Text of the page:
Professional learning junkie or just curious?

I participate in all of the following types of learning opportunities.  Some may call me a junkie but I gain something from each, something different from each.  Each type has the added value of meeting members of your Professional network created through Social media face to face. The nature of the opportunities could be summarised as follows:

Large scale conferences (eg EduTech, ISTE)

  • Sponsors
  • Keynotes – mainly Ed Guru types with a smattering of high profile current practicioners
  • Programs and Trade Shows
  • Largely big picture issues
  • Open to all but limited by funds available

 

Industry Association Conferences (DLTV and ACEC2014)

  • Sponsors
  • One or two keynotes
  • Most sessions run by practising teachers – practical
  • Open to all but limited by funds available
  • Lower cost ?

 

Teachmeets (Teachmeet Melbourne)

  • For teachers by teachers
  • Limited structure
  • Free
  • Mixture of practical skills and issues

 

School based Professional learning Inquiry

  • Action research
  • Practical – directly related to student outcomes
  • Free
  • Amongst colleagues

Twitter / Google+ / Scootle Community 

  • Personalised to my needs and interests
  • Online – Any time, any where
  • Creates a PLN

Is one better than the other ?  I don’t think so, but I would not want to limit myself to one type.  The mixture provides a blend of experiences that I value.

What Professional Learning Opportunities do you value ? Why ?

 

“Enjoy the unknown place for much, much longer. Stay in the question”

EduTECH 2014

I stand to be corrected, but I believe this quote was from Tom Barrett in his keynote focusing on Creativity.  It certainly applies to the way my brain has been working since I left the conference a number of days ago.  I am most certainly still in the question of “What can I take away from this conference and act on?” or “What impact can I have on making change?”.   My enjoyment of the unknown revolves around reading other peoples reflections and comments and mulling over the archives left by those who share so freely on Social media .  I feel quite certainly on the “Edge of chaos” Sugata Mitra’s concept when I try and connect the reality of our schools and the messages portrayed by Sir Ken, Ian Jukes and many others.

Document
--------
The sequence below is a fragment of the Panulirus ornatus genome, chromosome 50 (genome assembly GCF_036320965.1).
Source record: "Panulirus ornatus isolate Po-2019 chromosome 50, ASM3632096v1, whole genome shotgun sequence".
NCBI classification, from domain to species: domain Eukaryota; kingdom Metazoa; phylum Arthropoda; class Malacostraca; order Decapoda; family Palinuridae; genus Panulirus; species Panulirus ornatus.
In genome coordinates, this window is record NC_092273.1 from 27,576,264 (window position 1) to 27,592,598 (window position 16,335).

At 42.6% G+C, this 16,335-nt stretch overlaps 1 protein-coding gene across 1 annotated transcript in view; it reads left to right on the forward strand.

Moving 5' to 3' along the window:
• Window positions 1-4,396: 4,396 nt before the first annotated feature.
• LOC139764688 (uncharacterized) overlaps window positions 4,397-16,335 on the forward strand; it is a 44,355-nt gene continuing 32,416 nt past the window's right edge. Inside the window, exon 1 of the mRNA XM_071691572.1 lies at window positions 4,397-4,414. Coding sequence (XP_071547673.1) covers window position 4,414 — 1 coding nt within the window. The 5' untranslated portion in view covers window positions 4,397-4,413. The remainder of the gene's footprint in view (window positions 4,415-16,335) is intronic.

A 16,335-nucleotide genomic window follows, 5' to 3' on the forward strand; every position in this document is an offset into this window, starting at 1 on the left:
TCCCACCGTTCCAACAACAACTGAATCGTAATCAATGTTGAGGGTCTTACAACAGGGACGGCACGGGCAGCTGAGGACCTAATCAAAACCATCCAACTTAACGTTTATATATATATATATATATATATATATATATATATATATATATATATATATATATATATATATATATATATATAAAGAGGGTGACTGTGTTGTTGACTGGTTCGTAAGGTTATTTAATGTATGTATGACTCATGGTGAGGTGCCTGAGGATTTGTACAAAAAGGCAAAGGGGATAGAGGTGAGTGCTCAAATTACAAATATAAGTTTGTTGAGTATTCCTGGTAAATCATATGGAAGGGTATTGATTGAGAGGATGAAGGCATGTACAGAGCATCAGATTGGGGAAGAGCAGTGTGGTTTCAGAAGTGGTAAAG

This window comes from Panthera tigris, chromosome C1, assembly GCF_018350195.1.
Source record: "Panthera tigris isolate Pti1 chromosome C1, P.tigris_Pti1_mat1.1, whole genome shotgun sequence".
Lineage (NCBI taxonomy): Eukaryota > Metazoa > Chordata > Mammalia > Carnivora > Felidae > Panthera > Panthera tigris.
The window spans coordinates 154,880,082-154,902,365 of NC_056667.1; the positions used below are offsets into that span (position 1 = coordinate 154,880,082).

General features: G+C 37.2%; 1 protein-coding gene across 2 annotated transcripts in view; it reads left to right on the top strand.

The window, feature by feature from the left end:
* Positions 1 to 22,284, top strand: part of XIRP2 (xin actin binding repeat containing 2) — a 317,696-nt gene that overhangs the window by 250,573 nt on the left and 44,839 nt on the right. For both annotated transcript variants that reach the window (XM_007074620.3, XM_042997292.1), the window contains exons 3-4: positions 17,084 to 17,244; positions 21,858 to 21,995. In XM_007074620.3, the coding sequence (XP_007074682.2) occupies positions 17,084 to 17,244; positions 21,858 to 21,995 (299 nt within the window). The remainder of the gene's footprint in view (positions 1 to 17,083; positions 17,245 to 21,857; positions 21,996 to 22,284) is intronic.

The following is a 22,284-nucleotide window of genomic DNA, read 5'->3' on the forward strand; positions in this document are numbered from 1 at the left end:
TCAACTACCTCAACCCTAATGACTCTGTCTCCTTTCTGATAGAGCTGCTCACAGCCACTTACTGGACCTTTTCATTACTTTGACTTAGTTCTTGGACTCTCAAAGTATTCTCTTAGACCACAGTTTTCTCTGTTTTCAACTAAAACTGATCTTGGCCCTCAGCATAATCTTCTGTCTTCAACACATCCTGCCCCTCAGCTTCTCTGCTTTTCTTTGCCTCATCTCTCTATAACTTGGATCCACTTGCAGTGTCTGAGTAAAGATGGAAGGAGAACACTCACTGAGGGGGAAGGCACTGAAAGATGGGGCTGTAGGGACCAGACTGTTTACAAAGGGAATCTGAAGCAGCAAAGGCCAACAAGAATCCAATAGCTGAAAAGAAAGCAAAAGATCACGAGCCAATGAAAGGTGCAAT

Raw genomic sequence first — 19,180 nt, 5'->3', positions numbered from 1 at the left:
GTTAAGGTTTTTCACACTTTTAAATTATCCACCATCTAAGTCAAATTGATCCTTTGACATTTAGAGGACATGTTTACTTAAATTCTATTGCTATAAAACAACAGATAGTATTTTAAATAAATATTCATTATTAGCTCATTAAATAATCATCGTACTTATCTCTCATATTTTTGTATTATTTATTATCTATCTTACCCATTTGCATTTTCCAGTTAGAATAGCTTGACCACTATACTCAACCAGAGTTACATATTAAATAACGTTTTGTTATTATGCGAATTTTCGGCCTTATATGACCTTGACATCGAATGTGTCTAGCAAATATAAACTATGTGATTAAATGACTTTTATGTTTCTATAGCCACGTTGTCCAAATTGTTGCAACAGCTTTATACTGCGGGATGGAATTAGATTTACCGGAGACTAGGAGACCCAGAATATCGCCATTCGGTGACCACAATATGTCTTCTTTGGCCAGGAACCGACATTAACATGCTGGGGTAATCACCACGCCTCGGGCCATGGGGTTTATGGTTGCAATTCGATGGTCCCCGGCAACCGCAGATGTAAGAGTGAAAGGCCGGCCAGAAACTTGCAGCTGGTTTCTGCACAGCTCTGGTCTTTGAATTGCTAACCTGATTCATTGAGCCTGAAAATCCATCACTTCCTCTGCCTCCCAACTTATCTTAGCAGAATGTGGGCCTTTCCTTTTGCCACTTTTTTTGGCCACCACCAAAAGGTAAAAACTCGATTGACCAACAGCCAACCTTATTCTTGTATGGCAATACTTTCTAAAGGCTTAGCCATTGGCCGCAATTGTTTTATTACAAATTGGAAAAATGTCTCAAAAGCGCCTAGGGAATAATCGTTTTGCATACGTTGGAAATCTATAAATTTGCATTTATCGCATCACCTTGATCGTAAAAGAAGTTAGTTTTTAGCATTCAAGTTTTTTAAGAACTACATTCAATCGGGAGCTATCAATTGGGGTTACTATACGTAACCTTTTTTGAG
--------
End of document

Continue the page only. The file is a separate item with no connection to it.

Thanks to Sue Waters who curated many resources from the recent EduTech Conference in Brisbane in a wonderful Flipboard Magazine, I am now able to re-visit them whilst processing what I heard.

All the speakers listed below exhibited the following

Passion + Story telling skills + Experience = Captivating 

Mark Hunter at EduTECH 2014 from EducationHQ on Vimeo.

Ian Jukes on educating for the future from EducationHQ on Vimeo.

Sir Ken Robinson at EduTECH 2014 from EducationHQ on Vimeo.

 

Professional dialogue

 

Yammer_logo

 

We have been experimenting with the use of Yammer with the specific intention of encouraging professional sharing and dialogue.   Some staff have now made it part of their Professional reading routine to share material they find, or comment on material others find.   Our school Yammer community is ‘closed’ available only to those invited who share a common email domain.   This makes for a safe space where staff who may not have used online spaces before can practise in a confined and secure space.  It operates in a similar way to Facebook – posts, comments etc.

Yammer is an Enterprise Social Network that brings together people, conversations, content, and business data in a single location. With Yammer, you can easily stay connected to coworkers and information, collaborate with team members and make an impact at work. And because Yammer can be easily accessed through a web browser or mobile device, you can connect and collaborate with coworkers anytime, anywhere.

We introduced the idea more than a year ago and it is slowly gaining momentum.  Over the past year we have seen

  • staff sharing blogs and websites they believe others will enjoy
  • staff reviewing Professional learning opportunities they have attended
  • many staff advertising class blog posts (some using the built in feature that allows a Tweet to automatically add to the Yammer feed (#yam)
  • professional conversations about different educational issues.
  • staff sharing their Personal Inquiry topics and findings.